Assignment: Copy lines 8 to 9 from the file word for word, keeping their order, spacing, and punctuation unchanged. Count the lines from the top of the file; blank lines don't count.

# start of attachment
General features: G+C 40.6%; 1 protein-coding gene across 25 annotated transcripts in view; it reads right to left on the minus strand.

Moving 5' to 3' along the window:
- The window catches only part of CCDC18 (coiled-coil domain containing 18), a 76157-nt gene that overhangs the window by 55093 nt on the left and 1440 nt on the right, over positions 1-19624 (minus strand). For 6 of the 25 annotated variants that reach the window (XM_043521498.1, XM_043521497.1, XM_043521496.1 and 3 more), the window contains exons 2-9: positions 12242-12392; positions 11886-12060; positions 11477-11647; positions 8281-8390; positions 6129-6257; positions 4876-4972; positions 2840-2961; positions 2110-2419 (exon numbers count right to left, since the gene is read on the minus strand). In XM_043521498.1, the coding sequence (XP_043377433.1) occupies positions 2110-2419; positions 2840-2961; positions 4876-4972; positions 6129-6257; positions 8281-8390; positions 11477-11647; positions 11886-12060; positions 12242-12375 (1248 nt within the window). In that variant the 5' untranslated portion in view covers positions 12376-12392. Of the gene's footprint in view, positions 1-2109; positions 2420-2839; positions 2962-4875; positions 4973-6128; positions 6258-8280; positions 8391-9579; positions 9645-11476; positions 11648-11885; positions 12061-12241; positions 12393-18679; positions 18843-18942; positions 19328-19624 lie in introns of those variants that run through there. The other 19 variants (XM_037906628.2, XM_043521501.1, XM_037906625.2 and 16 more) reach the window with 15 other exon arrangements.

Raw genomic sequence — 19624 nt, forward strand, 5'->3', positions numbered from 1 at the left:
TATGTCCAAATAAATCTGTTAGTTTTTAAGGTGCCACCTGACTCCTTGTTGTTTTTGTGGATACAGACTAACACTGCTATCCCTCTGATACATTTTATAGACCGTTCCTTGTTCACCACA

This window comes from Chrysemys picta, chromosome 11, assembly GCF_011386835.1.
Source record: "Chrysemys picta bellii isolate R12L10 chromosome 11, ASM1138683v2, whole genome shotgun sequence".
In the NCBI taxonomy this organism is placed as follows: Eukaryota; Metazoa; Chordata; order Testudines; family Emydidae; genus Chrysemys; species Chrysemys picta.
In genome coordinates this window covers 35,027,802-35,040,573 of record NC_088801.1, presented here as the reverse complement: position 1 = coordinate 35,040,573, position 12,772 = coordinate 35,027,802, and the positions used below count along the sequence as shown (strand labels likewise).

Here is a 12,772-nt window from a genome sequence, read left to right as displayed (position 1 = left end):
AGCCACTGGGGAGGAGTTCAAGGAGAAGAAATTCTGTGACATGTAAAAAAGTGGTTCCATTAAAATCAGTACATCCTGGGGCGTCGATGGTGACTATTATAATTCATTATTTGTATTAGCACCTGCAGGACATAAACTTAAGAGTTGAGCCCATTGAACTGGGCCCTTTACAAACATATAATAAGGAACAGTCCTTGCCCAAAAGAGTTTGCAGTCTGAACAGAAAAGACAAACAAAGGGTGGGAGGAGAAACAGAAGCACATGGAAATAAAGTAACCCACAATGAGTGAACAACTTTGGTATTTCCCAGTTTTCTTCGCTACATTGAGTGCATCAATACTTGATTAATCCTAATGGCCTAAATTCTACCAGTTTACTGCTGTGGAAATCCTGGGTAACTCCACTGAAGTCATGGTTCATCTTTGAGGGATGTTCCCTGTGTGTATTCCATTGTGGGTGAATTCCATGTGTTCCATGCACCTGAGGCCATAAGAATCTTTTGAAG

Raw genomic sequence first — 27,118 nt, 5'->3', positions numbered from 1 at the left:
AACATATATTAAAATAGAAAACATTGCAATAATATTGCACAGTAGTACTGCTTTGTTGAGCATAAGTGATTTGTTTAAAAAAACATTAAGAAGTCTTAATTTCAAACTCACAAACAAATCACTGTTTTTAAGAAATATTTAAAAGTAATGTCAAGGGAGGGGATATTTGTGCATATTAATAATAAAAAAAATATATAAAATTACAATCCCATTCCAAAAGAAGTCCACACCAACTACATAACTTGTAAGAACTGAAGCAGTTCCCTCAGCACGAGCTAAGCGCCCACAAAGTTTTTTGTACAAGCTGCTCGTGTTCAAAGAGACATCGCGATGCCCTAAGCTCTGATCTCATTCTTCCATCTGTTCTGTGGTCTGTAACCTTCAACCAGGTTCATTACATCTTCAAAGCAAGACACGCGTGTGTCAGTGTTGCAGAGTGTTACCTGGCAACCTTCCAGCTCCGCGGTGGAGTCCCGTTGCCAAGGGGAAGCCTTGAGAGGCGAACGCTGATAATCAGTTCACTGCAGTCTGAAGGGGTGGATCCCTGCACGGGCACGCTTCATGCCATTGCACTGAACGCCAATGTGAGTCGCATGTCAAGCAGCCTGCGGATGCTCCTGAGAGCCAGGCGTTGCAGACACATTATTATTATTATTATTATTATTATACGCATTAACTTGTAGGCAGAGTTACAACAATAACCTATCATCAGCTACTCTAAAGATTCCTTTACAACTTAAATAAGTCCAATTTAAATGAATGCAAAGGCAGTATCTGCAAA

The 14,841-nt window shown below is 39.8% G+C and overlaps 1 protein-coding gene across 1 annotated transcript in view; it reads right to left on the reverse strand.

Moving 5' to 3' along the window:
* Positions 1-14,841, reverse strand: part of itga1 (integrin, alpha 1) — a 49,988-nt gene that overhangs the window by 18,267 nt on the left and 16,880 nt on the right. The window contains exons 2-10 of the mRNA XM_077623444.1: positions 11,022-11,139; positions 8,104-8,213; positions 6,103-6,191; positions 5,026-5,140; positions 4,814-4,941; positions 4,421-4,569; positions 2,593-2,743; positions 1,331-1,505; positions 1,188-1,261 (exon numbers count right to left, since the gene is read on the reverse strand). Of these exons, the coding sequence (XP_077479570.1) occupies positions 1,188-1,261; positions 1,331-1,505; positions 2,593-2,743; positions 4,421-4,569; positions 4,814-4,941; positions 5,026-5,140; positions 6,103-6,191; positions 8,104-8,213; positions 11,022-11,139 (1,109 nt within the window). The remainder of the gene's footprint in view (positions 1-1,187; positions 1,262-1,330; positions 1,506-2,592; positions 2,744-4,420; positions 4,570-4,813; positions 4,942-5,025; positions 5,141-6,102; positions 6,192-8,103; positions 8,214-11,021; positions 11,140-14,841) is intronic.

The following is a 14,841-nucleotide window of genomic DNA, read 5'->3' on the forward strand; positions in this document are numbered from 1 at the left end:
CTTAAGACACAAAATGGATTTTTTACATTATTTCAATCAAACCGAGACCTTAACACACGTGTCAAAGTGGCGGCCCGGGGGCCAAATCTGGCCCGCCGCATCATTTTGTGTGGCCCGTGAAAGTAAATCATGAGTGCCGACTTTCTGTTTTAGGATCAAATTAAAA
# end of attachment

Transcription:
In the NCBI taxonomy this organism is placed as follows: Eukaryota; Metazoa; Chordata; order Testudines; family Emydidae; genus Chrysemys; species Chrysemys picta.
In genome coordinates this window covers 35,027,802-35,040,573 of record NC_088801.1, presented here as the reverse complement: position 1 = coordinate 35,040,573, position 12,772 = coordinate 35,027,802, and the positions used below count along the sequence as shown (strand labels likewise).